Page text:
IoT adoption grows in utilities and oil and gas - Inmarsat
A survey of oil and gas firms found 74% have deployed at least one IoT project and the 26% who haven't adopted it are either currently trialling it, or plan to deploy or trial at least one IoT project in the next two years, according to new Inmarsat research.
A further 81 per cent of oil and gas respondents indicated they have, or they intend to accelerate, the adoption of IoT in response to challenges related to Covid-19.
This figure includes 51 per cent who have already accelerated IoT adoption to respond to Covid-19, versus 17 per cent who will accelerate over the next twelve months and 13 per cent who will accelerate beyond the next 12 months.
The 51 per cent are less likely to state that Covid-19 has negatively impacted their ability to operate, demonstrating a link between IoT and business continuity during the pandemic. Additionally, over half (52 per cent) of respondents in the sector indicated that business and operational challenges related to Covid-19 have underlined the importance of IoT.
Just under half (49 per cent) have a formal IoT strategy in place, the highest proportion of any of the sectors surveyed.
Damian Lewis, Market Development at Inmarsat, said the oil and gas sector has a history of innovation, and its research reveals that the pace of IoT adoption in the industry has significantly increased as a result of the pandemic.
"The sector is now relatively advanced in its adoption of IoT, demonstrating the importance businesses are attributing to the technology as a way to respond to both Covid-19 and wider industry challenges," he said.
"In a sector where so much activity takes place in some of the world’s most remote and inhospitable conditions, this accelerating rate of IoT adoption reflects the need that oil and gas businesses have to increase their ability to monitor, manage and automate remotely.”
Mike Carter, President of Inmarsat Enterprise, said the rapid increase in IoT deployments over the last few years highlights the considerable progress global industry has made to overcome some of the world’s most challenging forces.
"It is particularly interesting, though logical, that Covid-19 has further catalysed businesses to increase their reliance on Industry 4.0 technologies, and particularly the industrial Internet of Things, in order to maintain business continuity. Those businesses implementing IoT technologies ahead of their competition and across their value chains are those who stand to win in the long-term," he said.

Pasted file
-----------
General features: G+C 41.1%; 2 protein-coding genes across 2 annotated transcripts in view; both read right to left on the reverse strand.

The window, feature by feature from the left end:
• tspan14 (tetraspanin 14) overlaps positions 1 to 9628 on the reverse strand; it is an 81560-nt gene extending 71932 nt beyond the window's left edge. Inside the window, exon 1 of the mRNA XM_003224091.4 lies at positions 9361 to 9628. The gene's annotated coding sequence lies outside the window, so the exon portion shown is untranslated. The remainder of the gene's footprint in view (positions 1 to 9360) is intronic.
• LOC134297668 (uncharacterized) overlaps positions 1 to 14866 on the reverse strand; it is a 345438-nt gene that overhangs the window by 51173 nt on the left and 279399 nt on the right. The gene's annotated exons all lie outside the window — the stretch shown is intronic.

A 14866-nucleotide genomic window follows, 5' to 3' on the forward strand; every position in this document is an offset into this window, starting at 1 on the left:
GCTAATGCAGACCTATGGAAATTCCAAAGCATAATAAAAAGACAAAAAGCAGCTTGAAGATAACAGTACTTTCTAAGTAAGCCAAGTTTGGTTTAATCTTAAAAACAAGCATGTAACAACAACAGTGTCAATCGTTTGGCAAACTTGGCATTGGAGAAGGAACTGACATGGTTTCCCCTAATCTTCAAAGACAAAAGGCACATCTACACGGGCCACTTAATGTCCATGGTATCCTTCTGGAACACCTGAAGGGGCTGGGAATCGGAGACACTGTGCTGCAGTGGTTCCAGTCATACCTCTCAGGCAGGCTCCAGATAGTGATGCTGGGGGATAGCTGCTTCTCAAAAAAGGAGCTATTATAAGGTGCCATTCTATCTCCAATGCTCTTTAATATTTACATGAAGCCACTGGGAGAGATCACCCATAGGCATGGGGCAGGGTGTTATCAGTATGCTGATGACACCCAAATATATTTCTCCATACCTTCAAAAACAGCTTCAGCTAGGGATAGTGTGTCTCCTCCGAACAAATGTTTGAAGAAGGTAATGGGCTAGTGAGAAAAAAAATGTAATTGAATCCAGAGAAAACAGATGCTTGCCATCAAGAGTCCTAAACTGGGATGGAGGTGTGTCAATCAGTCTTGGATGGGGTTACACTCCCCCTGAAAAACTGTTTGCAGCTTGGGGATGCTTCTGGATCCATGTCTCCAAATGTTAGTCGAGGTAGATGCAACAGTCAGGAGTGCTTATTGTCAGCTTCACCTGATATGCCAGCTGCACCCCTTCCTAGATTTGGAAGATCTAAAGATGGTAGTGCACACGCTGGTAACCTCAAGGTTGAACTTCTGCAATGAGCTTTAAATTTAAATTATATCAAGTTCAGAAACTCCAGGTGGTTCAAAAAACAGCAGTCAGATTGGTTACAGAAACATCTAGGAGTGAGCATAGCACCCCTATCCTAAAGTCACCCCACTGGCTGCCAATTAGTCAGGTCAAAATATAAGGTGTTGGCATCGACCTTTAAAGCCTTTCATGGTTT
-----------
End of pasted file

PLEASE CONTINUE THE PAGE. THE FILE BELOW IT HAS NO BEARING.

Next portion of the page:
While its findings point to IoT driving significant uplifts in efficiency, sustainability and safety across global supply chains, there are areas where organisations can make improvements to draw the optimum benefits from the technology.
Connectivity, data management, skills shortages, security threats and investment levels remain challenges as the world’s production and supply chains become increasingly digitalised and intertwined.
More utilities embrace IoT
Four-fifths (80 per cent) of electrical utilities respondents have now fully deployed at least one IoT project, with 42 per cent having achieved this in the year from Q2 2020, according to Inmarsat research.
Of the remaining 20 per cent of electrical utilities respondents that have not yet fully adopted IoT solutions, all of them are either currently trialling it, or plan to deploy or trial at least one IoT project in the next two years.
A further 84 per cent of electrical utilities respondents indicated they have or they intend to accelerate the adoption of IoT in response to challenges related to Covid-19.
This figure includes 48 per cent who have already accelerated IoT adoption to respond to Covid-19, versus 24 per cent who will accelerate over the next twelve months and 12 per cent who will accelerate beyond the next 12 months.
The 48 per cent that have already accelerated IoT adoption are less likely to state that Covid-19 has negatively impacted their ability to operate, demonstrating a link between IoT and business continuity during the pandemic. Additionally, nearly half (48 per cent) of respondents in the sector indicated that business and operational challenges related to Covid-19 have underlined the importance of IoT.
Lewis said as with all industries, Covid-19 has served to accelerate digital transformation and IoT adoption across the electrical utilities sector.
"Lockdowns due to the pandemic in 2020 caused electrical consumption in many parts of the world to drop by 20 per cent from 2019 levels before they came back to pre-Covid levels as societies opened up again," he said. "While residential energy demand increased, it did not counterbalance the drop in demand in factories, offices, and other commercial locations. This period was unexpected and unprecedented and has underlined to energy producers and distributors the importance of being able to effectively monitor and control their operations remotely and autonomously.”
Inmarsat states its global ELERA network is inspiring "new possibilities and enabling organisations from all sectors to access IoT anywhere".